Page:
Whether it’s on a smartphone or a tablet, the quality of the online browsing experience is critical to the success of any mobile device. Chrome for Android aims to become the optimum browser for Android devices. However, as we pointed out in our previous article, Chrome for Android comes without Flash support in its Beta state, and none is planned.
This development (or lack thereof in this case) was also commented on by Adobe. They mentioned continued development of the PC-based Flash product, and their contribution to HTML5. That in effect is a surrender to the market shift away from their long-standing plug-in.
Is it such a big deal that this browser is throwing the towel in so early? After all, even the stock browser supports Flash, and we made a tongue-in-cheek video pointing this out when comparing it to the iPad. Today we could very well re-shoot that video, only this time with two Android tablets: one running the stock browser and the other running Chrome for Android that doesn’t support Flash.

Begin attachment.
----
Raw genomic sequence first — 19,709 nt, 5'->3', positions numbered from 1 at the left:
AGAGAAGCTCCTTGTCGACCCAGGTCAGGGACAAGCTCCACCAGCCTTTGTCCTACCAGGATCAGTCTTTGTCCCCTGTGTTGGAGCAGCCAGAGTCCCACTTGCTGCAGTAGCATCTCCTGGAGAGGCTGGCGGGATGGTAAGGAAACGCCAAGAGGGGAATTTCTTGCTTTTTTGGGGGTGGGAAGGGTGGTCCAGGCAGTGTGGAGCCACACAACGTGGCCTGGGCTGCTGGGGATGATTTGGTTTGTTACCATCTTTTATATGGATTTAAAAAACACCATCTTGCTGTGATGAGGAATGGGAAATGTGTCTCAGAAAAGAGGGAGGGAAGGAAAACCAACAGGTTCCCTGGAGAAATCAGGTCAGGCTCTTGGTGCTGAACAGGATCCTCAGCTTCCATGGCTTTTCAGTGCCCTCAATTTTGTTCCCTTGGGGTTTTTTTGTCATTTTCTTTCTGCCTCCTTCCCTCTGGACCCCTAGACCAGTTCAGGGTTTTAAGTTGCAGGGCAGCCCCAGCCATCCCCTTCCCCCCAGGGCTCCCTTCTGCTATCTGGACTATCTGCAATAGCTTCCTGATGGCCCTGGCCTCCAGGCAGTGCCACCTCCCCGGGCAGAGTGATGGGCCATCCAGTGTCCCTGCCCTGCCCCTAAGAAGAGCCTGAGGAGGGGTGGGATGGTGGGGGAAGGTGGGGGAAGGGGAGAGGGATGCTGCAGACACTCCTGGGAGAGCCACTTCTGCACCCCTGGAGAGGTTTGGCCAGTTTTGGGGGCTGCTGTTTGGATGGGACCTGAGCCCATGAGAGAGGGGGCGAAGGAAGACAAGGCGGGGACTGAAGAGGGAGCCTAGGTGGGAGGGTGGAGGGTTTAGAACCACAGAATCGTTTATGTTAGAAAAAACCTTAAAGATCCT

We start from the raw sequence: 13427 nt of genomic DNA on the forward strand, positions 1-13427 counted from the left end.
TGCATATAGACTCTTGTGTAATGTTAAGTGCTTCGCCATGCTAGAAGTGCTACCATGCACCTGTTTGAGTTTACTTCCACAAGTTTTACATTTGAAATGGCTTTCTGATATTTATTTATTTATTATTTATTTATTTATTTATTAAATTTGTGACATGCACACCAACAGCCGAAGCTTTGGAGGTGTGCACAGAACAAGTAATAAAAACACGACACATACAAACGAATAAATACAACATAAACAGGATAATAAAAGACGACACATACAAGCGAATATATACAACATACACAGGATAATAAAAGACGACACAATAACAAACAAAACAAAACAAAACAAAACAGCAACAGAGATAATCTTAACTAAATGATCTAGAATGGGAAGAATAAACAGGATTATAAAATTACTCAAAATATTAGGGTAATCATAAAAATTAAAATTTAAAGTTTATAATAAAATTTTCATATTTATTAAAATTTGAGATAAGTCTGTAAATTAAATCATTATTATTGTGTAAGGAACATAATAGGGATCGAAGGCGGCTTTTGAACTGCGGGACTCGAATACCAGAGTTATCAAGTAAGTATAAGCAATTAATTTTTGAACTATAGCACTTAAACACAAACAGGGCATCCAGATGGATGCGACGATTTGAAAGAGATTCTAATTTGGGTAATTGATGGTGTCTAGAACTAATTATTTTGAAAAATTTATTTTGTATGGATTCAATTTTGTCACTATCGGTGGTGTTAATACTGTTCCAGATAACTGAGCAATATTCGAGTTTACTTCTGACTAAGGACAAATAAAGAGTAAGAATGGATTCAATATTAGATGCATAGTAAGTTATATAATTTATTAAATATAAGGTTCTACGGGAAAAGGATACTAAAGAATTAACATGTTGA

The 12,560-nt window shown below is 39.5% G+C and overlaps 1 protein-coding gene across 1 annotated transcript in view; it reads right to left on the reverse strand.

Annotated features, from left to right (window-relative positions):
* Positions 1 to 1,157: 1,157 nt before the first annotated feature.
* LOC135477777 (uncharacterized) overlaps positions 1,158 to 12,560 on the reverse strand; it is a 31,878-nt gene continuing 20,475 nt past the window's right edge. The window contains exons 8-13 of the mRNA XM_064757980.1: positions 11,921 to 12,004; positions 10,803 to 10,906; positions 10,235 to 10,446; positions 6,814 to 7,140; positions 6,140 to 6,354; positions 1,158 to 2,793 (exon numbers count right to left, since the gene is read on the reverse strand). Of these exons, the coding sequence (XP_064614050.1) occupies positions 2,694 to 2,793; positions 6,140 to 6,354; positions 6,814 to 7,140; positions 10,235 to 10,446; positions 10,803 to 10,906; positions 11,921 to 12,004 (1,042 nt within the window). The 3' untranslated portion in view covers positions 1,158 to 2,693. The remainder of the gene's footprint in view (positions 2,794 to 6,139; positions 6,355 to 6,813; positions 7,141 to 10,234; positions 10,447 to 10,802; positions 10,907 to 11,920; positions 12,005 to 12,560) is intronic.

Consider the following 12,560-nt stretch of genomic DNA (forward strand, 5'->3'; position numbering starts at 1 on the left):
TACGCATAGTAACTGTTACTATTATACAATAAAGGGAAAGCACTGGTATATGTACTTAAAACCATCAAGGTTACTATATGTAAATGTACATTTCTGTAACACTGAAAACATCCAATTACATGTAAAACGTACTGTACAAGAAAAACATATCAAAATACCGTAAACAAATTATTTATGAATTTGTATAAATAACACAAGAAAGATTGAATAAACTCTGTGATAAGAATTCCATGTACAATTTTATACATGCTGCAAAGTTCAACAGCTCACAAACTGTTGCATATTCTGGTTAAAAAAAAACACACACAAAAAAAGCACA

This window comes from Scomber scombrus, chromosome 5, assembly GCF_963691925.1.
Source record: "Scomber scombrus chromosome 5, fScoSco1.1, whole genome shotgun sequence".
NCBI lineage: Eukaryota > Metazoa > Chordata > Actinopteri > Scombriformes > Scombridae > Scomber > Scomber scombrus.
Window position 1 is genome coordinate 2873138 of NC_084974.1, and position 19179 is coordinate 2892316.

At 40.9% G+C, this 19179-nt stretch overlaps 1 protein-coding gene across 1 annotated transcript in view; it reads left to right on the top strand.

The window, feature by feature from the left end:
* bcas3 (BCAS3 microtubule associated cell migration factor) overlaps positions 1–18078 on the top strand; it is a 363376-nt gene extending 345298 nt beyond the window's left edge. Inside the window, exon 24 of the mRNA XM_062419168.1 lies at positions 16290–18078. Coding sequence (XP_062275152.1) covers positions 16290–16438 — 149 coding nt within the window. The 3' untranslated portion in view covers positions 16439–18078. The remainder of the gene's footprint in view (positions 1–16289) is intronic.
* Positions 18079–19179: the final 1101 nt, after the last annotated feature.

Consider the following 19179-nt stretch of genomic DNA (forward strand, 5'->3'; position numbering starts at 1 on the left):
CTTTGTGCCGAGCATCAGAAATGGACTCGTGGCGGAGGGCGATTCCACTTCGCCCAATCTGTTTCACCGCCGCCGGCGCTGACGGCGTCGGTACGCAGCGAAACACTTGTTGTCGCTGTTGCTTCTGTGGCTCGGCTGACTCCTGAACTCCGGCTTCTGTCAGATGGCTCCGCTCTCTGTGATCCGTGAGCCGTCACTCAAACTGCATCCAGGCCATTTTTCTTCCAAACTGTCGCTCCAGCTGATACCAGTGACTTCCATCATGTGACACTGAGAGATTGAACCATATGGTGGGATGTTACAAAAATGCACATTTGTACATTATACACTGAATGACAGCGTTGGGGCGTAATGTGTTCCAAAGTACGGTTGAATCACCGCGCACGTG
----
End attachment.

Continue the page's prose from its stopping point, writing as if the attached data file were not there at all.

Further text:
When we step away from the issue and look at it a little more objectively, Flash is still very much reliant on localised drivers and plug-ins to provide an online experience. In this day and age that combination does seem to be a little old-fashioned. With all things moving to online storage, cloud services and less dependence on the specs of notebooks (take Ultrabooks) and tablets (which are stripped down compared to any PC of note), HTML5 seems to be the best solution.
Chrome for Android comes without Flash support, but will enable HTML5 authors and developers to create rich, interactive environments that will be transferable to any device, regardless of their plug in. After all, why should we need to download an app for Adobe Flash Player just to see a website in its entirety on an Android device?
The very nature of the functionality of Chrome for Android is to connect seamlessly with your desktop experience. With no plug-ins and instant access to open tabs, the shift is very much in the favor of HTML5, the fact that Chrome for Android comes without Flash support seems to be a short term issue.
Apple did indeed bring this topic to a head. It’s encouraging to see the entire mobile platform converging on a single standard for the benefit of all mobile browser users, regardless of which ecosystem they have invested in.